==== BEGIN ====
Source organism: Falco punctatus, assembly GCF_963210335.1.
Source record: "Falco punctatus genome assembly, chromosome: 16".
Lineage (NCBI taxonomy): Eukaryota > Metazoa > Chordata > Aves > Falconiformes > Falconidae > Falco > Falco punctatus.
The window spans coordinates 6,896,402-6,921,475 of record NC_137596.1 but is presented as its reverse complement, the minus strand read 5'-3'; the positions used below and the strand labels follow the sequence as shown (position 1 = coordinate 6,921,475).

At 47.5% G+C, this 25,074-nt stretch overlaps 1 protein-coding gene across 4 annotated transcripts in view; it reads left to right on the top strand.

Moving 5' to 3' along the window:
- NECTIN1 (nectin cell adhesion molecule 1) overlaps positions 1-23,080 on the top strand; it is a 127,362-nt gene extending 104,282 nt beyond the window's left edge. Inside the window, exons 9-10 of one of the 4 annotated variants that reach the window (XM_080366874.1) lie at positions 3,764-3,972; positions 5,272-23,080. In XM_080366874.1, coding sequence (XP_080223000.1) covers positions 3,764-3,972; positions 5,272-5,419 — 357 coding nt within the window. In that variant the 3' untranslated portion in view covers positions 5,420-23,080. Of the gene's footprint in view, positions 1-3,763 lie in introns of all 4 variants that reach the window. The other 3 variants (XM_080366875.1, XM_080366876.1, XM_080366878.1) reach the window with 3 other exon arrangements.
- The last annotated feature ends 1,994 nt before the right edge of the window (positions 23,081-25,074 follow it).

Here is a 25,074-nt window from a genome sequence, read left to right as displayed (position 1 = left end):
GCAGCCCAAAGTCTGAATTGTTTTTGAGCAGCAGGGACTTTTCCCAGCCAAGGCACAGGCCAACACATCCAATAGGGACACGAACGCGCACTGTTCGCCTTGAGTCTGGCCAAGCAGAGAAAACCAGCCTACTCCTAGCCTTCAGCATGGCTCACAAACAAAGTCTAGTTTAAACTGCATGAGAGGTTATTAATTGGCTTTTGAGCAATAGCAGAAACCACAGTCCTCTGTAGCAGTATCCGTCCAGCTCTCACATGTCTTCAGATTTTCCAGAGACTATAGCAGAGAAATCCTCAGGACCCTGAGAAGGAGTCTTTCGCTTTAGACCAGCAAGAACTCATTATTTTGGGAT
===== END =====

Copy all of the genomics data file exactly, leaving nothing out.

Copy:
Source organism: Falco punctatus, assembly GCF_963210335.1.
Source record: "Falco punctatus genome assembly, chromosome: 16".
Lineage (NCBI taxonomy): Eukaryota > Metazoa > Chordata > Aves > Falconiformes > Falconidae > Falco > Falco punctatus.
The window spans coordinates 6,896,402-6,921,475 of record NC_137596.1 but is presented as its reverse complement, the minus strand read 5'-3'; the positions used below and the strand labels follow the sequence as shown (position 1 = coordinate 6,921,475).

At 47.5% G+C, this 25,074-nt stretch overlaps 1 protein-coding gene across 4 annotated transcripts in view; it reads left to right on the top strand.

Moving 5' to 3' along the window:
- NECTIN1 (nectin cell adhesion molecule 1) overlaps positions 1-23,080 on the top strand; it is a 127,362-nt gene extending 104,282 nt beyond the window's left edge. Inside the window, exons 9-10 of one of the 4 annotated variants that reach the window (XM_080366874.1) lie at positions 3,764-3,972; positions 5,272-23,080. In XM_080366874.1, coding sequence (XP_080223000.1) covers positions 3,764-3,972; positions 5,272-5,419 — 357 coding nt within the window. In that variant the 3' untranslated portion in view covers positions 5,420-23,080. Of the gene's footprint in view, positions 1-3,763 lie in introns of all 4 variants that reach the window. The other 3 variants (XM_080366875.1, XM_080366876.1, XM_080366878.1) reach the window with 3 other exon arrangements.
- The last annotated feature ends 1,994 nt before the right edge of the window (positions 23,081-25,074 follow it).

Here is a 25,074-nt window from a genome sequence, read left to right as displayed (position 1 = left end):
GCAGCCCAAAGTCTGAATTGTTTTTGAGCAGCAGGGACTTTTCCCAGCCAAGGCACAGGCCAACACATCCAATAGGGACACGAACGCGCACTGTTCGCCTTGAGTCTGGCCAAGCAGAGAAAACCAGCCTACTCCTAGCCTTCAGCATGGCTCACAAACAAAGTCTAGTTTAAACTGCATGAGAGGTTATTAATTGGCTTTTGAGCAATAGCAGAAACCACAGTCCTCTGTAGCAGTATCCGTCCAGCTCTCACATGTCTTCAGATTTTCCAGAGACTATAGCAGAGAAATCCTCAGGACCCTGAGAAGGAGTCTTTCGCTTTAGACCAGCAAGAACTCATTATTTTGGGAT